Since our last update, the number of corrections in Campus Watch's "Setting The Record Straight" section has grown exponentially. Hardly a day goes by when Campus Watch (CW)'s opponents aren't hard at work hurling false accusations, smears, and paranoia in our direction.
The nature of the fabrications generated by CW's critics over the years has remained predictably static, and they tend to fall into just a few categories. The most ubiquitous are the histrionic allegations that we "silence," "censor," "harass," or "intimidate" academics; that we engage in "blacklisting"; that we interfere in tenure decisions; that we represent a threat to "academic freedom"; and that most hackneyed cliché of the Left's vocabulary—that we practice "McCarthyism." Only in the insulated world of academia would mere criticism and accountability be likened to state-sponsored repression. Moreover, the irony seems to be lost that eight years after CW's 2002 launch, such academics are still busy talking—about being silenced.
Nonetheless, the hysteria continues. For example:
Dorit Naaman, Alliance Atlantis Professor of Film and Media at Queen's University in Kingston, Ontario, writing in the Canadian Association of University Teachers Bulletin, demonstrates an active imagination when she sucks Campus Watch into the vortex of a vast conspiracy theory involving a conference to which we had no connection--an error she follows with the unimaginative claim that we "employ the tactics of McCarthyism."
At his blog, Informed Comment, University of Michigan history professor Juan Cole devises a brilliant new method for smearing Campus Watch: accusing us of being "a neo-McCarthyite organization." Well, at least it's a step up from McCarthyite.
In another new twist on the same old, same old, St. Xavier University history professor Peter Kirstein, writing at his blog, describes Campus Watch as "one of the New McCarthyism's most egregious excesses."
Nora Barrows-Friedman, writing for the Electronic Intifada, misunderstands CW archives—they are divided into material we produce ourselves, and material we merely archive—and concludes that we've launched "smear campaigns" against one professor about whom we've never written and another who was the subject of exactly one article. She made only two errors: there was no smear and no campaign.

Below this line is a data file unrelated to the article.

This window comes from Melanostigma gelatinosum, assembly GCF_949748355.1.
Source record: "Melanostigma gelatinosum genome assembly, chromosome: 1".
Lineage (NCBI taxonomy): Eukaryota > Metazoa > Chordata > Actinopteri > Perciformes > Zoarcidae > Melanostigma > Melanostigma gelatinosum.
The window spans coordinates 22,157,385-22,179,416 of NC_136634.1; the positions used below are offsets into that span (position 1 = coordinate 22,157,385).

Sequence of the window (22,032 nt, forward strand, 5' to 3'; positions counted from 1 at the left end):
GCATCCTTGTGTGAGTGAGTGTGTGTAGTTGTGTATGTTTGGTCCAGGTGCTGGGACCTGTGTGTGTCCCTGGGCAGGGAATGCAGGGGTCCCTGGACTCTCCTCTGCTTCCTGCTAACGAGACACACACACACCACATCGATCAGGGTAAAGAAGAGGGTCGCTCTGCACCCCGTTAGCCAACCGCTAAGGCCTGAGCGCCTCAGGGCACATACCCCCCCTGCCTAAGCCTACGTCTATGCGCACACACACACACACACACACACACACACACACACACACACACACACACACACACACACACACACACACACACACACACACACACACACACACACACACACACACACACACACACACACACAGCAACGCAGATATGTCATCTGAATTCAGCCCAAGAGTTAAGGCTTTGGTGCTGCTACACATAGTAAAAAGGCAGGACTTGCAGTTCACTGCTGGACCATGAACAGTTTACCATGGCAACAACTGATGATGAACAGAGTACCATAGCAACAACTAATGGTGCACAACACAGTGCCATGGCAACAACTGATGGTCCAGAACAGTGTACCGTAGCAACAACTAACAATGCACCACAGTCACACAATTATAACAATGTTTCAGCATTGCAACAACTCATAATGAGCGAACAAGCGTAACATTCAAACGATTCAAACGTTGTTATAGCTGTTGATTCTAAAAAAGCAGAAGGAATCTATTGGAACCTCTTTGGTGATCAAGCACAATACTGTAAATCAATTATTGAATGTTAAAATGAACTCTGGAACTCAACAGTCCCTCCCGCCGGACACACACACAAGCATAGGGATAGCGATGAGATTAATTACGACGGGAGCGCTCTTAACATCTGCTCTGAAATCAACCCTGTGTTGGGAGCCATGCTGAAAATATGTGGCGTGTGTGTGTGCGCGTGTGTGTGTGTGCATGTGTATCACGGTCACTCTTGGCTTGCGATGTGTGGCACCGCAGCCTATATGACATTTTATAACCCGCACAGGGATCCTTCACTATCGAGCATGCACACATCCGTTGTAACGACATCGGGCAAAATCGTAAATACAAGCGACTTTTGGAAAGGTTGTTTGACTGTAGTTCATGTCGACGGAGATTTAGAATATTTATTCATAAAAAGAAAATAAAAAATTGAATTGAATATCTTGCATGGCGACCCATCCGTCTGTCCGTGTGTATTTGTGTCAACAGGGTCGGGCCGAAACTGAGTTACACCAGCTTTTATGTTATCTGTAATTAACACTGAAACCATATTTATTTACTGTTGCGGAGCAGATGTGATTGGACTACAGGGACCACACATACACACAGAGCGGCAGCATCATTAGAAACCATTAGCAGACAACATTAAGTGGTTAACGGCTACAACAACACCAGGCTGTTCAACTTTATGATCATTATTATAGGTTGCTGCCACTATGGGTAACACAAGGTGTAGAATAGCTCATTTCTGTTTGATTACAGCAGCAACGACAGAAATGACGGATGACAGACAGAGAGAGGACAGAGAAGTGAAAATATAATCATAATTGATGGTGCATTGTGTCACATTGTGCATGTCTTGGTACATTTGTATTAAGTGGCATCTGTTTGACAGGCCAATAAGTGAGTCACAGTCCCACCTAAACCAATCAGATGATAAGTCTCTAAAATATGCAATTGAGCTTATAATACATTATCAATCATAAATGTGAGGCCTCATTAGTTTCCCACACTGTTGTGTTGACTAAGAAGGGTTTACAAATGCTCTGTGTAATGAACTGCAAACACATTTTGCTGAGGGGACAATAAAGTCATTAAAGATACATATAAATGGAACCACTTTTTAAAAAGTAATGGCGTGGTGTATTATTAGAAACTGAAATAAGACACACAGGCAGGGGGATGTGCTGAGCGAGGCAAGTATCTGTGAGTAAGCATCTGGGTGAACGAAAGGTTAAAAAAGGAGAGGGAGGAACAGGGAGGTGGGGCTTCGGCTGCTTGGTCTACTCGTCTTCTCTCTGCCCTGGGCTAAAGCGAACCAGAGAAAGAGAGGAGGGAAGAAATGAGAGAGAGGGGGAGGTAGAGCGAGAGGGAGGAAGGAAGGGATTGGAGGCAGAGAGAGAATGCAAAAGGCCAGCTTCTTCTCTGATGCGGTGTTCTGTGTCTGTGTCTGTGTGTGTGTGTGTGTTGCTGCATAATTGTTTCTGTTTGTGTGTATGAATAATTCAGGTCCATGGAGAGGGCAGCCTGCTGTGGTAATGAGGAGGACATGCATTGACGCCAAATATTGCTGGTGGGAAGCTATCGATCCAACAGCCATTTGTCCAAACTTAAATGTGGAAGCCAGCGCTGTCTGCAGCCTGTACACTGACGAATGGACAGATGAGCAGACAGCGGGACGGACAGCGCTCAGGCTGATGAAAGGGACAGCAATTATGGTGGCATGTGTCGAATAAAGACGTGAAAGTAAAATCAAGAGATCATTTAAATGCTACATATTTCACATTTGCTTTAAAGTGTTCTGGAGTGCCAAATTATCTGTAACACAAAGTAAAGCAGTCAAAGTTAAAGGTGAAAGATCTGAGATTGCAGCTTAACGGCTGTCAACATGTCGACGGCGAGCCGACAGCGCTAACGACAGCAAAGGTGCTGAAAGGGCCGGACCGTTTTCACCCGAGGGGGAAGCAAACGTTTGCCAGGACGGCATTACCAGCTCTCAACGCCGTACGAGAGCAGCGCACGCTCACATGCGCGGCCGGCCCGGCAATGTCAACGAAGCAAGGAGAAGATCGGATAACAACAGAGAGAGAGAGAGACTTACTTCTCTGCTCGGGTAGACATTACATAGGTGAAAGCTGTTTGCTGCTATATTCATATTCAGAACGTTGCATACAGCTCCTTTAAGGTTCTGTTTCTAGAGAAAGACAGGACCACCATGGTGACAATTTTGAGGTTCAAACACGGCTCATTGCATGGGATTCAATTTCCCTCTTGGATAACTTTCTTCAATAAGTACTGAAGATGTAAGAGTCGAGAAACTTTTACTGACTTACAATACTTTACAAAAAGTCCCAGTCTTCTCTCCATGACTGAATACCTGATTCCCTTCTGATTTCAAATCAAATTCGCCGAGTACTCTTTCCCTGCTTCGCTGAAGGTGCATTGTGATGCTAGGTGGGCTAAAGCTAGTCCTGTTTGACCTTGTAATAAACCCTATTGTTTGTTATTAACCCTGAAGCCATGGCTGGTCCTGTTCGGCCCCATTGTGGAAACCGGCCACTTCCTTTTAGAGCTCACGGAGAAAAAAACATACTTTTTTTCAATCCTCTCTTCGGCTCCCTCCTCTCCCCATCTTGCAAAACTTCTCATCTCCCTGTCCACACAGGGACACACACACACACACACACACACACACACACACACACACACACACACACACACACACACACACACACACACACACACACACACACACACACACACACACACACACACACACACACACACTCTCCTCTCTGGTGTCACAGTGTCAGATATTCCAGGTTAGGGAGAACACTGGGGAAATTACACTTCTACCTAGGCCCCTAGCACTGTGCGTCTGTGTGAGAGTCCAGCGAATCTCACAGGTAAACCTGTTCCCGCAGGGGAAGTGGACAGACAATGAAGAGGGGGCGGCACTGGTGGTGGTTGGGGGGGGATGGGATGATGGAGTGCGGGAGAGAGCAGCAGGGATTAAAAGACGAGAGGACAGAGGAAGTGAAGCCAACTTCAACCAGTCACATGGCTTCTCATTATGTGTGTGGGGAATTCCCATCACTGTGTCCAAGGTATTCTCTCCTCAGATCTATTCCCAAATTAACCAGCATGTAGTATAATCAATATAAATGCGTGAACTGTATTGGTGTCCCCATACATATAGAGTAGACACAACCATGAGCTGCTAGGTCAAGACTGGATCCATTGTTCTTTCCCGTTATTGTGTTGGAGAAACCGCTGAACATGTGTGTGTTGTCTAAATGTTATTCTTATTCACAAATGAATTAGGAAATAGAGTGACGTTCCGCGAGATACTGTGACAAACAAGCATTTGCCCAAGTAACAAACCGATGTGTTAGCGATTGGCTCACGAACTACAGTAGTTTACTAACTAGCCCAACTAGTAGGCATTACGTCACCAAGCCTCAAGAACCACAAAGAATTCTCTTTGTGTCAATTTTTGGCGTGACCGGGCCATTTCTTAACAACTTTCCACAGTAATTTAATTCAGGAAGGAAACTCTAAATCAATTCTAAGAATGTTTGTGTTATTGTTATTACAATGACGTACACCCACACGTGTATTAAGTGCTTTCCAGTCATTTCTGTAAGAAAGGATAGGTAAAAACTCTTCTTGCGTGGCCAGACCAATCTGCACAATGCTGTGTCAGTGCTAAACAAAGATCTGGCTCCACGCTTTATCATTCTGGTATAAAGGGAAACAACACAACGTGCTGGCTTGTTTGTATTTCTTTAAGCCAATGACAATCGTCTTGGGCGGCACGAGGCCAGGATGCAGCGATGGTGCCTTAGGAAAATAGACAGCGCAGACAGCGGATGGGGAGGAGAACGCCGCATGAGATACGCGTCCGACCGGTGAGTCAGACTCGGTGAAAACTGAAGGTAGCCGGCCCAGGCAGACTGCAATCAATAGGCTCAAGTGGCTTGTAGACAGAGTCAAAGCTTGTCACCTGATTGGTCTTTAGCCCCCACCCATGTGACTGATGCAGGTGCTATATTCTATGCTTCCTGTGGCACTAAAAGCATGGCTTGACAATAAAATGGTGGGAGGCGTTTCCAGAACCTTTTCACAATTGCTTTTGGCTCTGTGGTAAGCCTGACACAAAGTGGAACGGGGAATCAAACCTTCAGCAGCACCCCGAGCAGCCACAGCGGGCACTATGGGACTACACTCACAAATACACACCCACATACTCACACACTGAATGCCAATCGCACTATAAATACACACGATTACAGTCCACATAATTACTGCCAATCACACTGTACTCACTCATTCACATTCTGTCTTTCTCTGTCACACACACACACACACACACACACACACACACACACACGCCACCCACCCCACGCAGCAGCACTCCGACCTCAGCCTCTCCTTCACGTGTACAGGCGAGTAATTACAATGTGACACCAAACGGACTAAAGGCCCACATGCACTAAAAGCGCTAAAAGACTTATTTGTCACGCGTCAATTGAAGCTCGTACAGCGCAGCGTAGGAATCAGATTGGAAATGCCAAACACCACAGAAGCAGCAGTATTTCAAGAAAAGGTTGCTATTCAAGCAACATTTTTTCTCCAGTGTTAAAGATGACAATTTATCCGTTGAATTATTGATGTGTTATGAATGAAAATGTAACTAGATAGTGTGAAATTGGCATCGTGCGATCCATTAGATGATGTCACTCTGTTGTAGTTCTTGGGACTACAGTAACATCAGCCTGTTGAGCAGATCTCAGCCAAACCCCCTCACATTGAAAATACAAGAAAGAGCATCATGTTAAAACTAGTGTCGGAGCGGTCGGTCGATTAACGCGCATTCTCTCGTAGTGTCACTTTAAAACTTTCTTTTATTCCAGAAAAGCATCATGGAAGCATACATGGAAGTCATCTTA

Others fall back on that most banal of tactics—playing the race card:
After falsely accusing Campus Watch of intervening in tenure decisions (the "CW Positions on Speakers and Tenure" page at our website explicitly states otherwise) and making "overtly racist complaint[s]" in our "initial mission statement" about professors of Middle Eastern background, Hussein Ibish, writing at his blog, concludes that CW "should admit failure and be gone forever." In light of all these mistakes, Ibish might want to take his own advice.
In the course of criticizing a Sunny Hundal Guardian piece that misrepresented Campus Watch [more about which below], an anonymous blogger writing for the Spittoon misrepresents CW by claiming that we "vilify Muslim academics." Wrong, again.
Another fictitious indictment that arises with depressing regularity is fueled by the belief that Campus Watch is part of an omnipotent and interconnected cabal of individuals and organizations that make up what is commonly labeled the "Israel Lobby." As we've noted repeatedly, CW is a project of the Middle East Forum, a nonprofit 501 (c) 3 organization founded and directed by Daniel Pipes, and is not affiliated with any other individuals, organizations, or government entities.
Daniel Pipes has challenged "Israel Lobby" conspiracy theory peddlers such as John J. Mearsheimer and Stephen M. Walt (co-authors of the infamous The Israel Lobby and U.S. Foreign Policy) on numerous occasions to provide documentation proving that CW receives marching orders from on high, but to no avail. Instead, they claim that this "Leninist caricature of the lobby" is not to be taken literally—even as they continue to spout the same nonsense.
Similarly undeterred by facts, our critics press on:
South African-Dutch journalist Adriana Stuijt, writing for Digital Journal, recycles the myth that David Horowitz is affiliated with Campus Watch.
In a paranoid diatribe about the "Israel Lobby" in the Palestine Chronicle, Franklin Lamb erroneously describes an organization called the Zionist Freedom Alliance (ZFA) as "a spin-off of Campus Watch." That's news to us.
Writing for the journal Social Research, Hebrew University of Jerusalem professor of political science Itzhak Galnoor incorrectly alleges that the organization Israeli-Academic-Monitor.com is connected to Campus Watch. Is there any group to which CW isn't supposedly connected?